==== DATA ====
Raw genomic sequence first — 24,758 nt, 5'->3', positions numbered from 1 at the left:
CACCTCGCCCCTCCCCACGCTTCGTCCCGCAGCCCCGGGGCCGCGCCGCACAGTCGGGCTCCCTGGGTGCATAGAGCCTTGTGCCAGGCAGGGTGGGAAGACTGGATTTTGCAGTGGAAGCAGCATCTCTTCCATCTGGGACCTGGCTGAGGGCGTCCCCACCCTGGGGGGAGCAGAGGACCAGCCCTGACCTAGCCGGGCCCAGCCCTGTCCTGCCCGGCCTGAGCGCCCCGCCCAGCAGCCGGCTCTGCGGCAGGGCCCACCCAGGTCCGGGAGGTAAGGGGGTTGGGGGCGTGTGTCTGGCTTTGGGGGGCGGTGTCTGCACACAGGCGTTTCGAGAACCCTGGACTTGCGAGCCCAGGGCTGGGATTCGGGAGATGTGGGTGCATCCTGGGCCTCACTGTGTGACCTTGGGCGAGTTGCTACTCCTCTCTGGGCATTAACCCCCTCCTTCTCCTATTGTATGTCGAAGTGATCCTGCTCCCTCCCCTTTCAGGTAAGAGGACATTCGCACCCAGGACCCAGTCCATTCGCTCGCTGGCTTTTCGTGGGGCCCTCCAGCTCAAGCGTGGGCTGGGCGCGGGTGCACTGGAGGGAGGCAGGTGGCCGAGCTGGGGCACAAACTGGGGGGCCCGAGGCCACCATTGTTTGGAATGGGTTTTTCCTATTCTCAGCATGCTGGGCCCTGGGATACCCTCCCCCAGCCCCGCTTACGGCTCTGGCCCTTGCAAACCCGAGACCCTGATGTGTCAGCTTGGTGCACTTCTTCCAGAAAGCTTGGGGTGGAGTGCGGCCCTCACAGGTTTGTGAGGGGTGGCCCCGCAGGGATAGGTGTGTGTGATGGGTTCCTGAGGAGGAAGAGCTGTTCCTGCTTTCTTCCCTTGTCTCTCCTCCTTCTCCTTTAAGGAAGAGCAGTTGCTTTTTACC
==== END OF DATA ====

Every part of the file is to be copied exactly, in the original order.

Raw genomic sequence first — 24,758 nt, 5'->3', positions numbered from 1 at the left:
CACCTCGCCCCTCCCCACGCTTCGTCCCGCAGCCCCGGGGCCGCGCCGCACAGTCGGGCTCCCTGGGTGCATAGAGCCTTGTGCCAGGCAGGGTGGGAAGACTGGATTTTGCAGTGGAAGCAGCATCTCTTCCATCTGGGACCTGGCTGAGGGCGTCCCCACCCTGGGGGGAGCAGAGGACCAGCCCTGACCTAGCCGGGCCCAGCCCTGTCCTGCCCGGCCTGAGCGCCCCGCCCAGCAGCCGGCTCTGCGGCAGGGCCCACCCAGGTCCGGGAGGTAAGGGGGTTGGGGGCGTGTGTCTGGCTTTGGGGGGCGGTGTCTGCACACAGGCGTTTCGAGAACCCTGGACTTGCGAGCCCAGGGCTGGGATTCGGGAGATGTGGGTGCATCCTGGGCCTCACTGTGTGACCTTGGGCGAGTTGCTACTCCTCTCTGGGCATTAACCCCCTCCTTCTCCTATTGTATGTCGAAGTGATCCTGCTCCCTCCCCTTTCAGGTAAGAGGACATTCGCACCCAGGACCCAGTCCATTCGCTCGCTGGCTTTTCGTGGGGCCCTCCAGCTCAAGCGTGGGCTGGGCGCGGGTGCACTGGAGGGAGGCAGGTGGCCGAGCTGGGGCACAAACTGGGGGGCCCGAGGCCACCATTGTTTGGAATGGGTTTTTCCTATTCTCAGCATGCTGGGCCCTGGGATACCCTCCCCCAGCCCCGCTTACGGCTCTGGCCCTTGCAAACCCGAGACCCTGATGTGTCAGCTTGGTGCACTTCTTCCAGAAAGCTTGGGGTGGAGTGCGGCCCTCACAGGTTTGTGAGGGGTGGCCCCGCAGGGATAGGTGTGTGTGATGGGTTCCTGAGGAGGAAGAGCTGTTCCTGCTTTCTTCCCTTGTCTCTCCTCCTTCTCCTTTAAGGAAGAGCAGTTGCTTTTTACC